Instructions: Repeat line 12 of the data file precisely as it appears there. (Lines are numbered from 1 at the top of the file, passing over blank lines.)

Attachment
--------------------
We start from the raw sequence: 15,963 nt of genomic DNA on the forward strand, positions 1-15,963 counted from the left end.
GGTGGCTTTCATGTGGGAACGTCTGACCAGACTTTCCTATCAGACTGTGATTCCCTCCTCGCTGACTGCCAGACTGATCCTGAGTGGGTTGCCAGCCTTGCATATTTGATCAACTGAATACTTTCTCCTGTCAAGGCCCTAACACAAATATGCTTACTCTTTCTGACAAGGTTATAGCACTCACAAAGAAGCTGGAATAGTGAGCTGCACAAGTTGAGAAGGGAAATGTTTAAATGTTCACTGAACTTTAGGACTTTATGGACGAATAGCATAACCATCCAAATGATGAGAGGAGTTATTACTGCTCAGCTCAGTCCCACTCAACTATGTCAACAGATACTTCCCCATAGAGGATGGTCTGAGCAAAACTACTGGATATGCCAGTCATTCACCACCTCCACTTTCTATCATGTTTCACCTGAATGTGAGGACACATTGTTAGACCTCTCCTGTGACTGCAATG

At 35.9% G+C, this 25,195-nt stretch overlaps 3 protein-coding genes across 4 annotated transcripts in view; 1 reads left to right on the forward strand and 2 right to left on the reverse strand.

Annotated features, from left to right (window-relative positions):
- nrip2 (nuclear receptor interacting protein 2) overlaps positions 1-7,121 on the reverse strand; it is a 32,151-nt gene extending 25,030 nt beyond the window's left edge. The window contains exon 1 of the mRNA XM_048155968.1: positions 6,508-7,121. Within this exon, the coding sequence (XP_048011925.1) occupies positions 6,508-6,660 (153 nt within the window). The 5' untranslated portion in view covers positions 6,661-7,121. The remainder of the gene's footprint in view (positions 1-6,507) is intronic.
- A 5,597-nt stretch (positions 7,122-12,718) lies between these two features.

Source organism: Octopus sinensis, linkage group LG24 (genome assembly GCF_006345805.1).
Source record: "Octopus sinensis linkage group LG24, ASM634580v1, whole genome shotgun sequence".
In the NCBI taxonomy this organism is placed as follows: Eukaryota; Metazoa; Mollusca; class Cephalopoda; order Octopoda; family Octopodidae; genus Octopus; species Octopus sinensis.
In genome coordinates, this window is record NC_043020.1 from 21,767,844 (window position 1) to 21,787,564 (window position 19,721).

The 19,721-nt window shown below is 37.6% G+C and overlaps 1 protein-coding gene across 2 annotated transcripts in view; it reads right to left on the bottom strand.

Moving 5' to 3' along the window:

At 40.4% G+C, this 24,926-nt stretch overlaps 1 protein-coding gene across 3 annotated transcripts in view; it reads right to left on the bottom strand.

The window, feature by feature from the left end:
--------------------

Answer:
Moving 5' to 3' along the window: